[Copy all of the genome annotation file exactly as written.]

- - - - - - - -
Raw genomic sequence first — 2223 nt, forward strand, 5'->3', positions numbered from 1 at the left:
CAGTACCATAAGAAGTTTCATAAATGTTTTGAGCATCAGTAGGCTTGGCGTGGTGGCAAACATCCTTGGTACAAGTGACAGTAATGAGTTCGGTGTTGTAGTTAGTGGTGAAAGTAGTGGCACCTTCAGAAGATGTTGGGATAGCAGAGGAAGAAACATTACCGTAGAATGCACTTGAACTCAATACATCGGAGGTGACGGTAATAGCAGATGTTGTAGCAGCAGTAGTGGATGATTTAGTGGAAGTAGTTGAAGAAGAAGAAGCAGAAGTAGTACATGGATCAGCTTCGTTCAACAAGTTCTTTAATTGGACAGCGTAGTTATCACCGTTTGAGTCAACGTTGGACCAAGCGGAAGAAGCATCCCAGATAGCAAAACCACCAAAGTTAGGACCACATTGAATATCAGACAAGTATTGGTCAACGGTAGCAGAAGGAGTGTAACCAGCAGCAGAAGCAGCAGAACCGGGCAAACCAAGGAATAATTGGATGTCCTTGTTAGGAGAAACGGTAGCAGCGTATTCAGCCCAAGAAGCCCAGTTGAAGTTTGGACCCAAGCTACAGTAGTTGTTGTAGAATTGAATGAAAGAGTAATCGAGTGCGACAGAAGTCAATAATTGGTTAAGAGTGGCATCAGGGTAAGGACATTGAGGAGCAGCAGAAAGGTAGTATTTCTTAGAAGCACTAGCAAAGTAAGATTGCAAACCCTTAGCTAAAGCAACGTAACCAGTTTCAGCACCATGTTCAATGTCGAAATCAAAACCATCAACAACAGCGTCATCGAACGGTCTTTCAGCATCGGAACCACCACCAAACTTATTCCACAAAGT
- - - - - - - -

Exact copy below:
Raw genomic sequence first — 2223 nt, forward strand, 5'->3', positions numbered from 1 at the left:
CAGTACCATAAGAAGTTTCATAAATGTTTTGAGCATCAGTAGGCTTGGCGTGGTGGCAAACATCCTTGGTACAAGTGACAGTAATGAGTTCGGTGTTGTAGTTAGTGGTGAAAGTAGTGGCACCTTCAGAAGATGTTGGGATAGCAGAGGAAGAAACATTACCGTAGAATGCACTTGAACTCAATACATCGGAGGTGACGGTAATAGCAGATGTTGTAGCAGCAGTAGTGGATGATTTAGTGGAAGTAGTTGAAGAAGAAGAAGCAGAAGTAGTACATGGATCAGCTTCGTTCAACAAGTTCTTTAATTGGACAGCGTAGTTATCACCGTTTGAGTCAACGTTGGACCAAGCGGAAGAAGCATCCCAGATAGCAAAACCACCAAAGTTAGGACCACATTGAATATCAGACAAGTATTGGTCAACGGTAGCAGAAGGAGTGTAACCAGCAGCAGAAGCAGCAGAACCGGGCAAACCAAGGAATAATTGGATGTCCTTGTTAGGAGAAACGGTAGCAGCGTATTCAGCCCAAGAAGCCCAGTTGAAGTTTGGACCCAAGCTACAGTAGTTGTTGTAGAATTGAATGAAAGAGTAATCGAGTGCGACAGAAGTCAATAATTGGTTAAGAGTGGCATCAGGGTAAGGACATTGAGGAGCAGCAGAAAGGTAGTATTTCTTAGAAGCACTAGCAAAGTAAGATTGCAAACCCTTAGCTAAAGCAACGTAACCAGTTTCAGCACCATGTTCAATGTCGAAATCAAAACCATCAACAACAGCGTCATCGAACGGTCTTTCAGCATCGGAACCACCACCAAACTTATTCCACAAAGT